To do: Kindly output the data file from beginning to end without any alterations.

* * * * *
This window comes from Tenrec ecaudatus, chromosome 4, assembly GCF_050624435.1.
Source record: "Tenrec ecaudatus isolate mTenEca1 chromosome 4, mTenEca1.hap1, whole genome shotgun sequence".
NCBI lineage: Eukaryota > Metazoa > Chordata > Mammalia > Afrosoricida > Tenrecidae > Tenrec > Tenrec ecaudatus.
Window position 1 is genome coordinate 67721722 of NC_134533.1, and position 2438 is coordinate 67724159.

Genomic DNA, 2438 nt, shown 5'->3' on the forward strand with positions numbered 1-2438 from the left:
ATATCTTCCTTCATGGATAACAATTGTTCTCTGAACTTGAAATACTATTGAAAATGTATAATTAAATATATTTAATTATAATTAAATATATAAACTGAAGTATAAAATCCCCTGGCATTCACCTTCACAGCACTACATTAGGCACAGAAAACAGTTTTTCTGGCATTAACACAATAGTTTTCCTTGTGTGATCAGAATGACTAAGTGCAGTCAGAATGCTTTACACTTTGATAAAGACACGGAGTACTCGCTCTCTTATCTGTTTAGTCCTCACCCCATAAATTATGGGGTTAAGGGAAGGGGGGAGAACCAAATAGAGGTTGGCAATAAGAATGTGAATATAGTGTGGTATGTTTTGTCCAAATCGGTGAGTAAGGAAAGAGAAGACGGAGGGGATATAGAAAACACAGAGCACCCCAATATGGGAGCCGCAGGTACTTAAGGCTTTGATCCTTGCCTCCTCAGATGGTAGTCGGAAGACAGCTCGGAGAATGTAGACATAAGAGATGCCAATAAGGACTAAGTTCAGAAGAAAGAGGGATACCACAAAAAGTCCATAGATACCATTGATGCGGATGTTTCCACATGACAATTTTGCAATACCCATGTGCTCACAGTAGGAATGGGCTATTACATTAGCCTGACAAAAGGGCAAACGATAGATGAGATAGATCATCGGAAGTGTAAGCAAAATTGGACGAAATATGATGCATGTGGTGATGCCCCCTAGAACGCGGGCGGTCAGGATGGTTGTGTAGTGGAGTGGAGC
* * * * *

This window comes from Tenrec ecaudatus, chromosome 4, assembly GCF_050624435.1.
Source record: "Tenrec ecaudatus isolate mTenEca1 chromosome 4, mTenEca1.hap1, whole genome shotgun sequence".
NCBI lineage: Eukaryota > Metazoa > Chordata > Mammalia > Afrosoricida > Tenrecidae > Tenrec > Tenrec ecaudatus.
Window position 1 is genome coordinate 67721722 of NC_134533.1, and position 2438 is coordinate 67724159.

Genomic DNA, 2438 nt, shown 5'->3' on the forward strand with positions numbered 1-2438 from the left:
ATATCTTCCTTCATGGATAACAATTGTTCTCTGAACTTGAAATACTATTGAAAATGTATAATTAAATATATTTAATTATAATTAAATATATAAACTGAAGTATAAAATCCCCTGGCATTCACCTTCACAGCACTACATTAGGCACAGAAAACAGTTTTTCTGGCATTAACACAATAGTTTTCCTTGTGTGATCAGAATGACTAAGTGCAGTCAGAATGCTTTACACTTTGATAAAGACACGGAGTACTCGCTCTCTTATCTGTTTAGTCCTCACCCCATAAATTATGGGGTTAAGGGAAGGGGGGAGAACCAAATAGAGGTTGGCAATAAGAATGTGAATATAGTGTGGTATGTTTTGTCCAAATCGGTGAGTAAGGAAAGAGAAGACGGAGGGGATATAGAAAACACAGAGCACCCCAATATGGGAGCCGCAGGTACTTAAGGCTTTGATCCTTGCCTCCTCAGATGGTAGTCGGAAGACAGCTCGGAGAATGTAGACATAAGAGATGCCAATAAGGACTAAGTTCAGAAGAAAGAGGGATACCACAAAAAGTCCATAGATACCATTGATGCGGATGTTTCCACATGACAATTTTGCAATACCCATGTGCTCACAGTAGGAATGGGCTATTACATTAGCCTGACAAAAGGGCAAACGATAGATGAGATAGATCATCGGAAGTGTAAGCAAAATTGGACGAAATATGATGCATGTGGTGATGCCCCCTAGAACGCGGGCGGTCAGGATGGTTGTGTAGTGGAGTGGAGC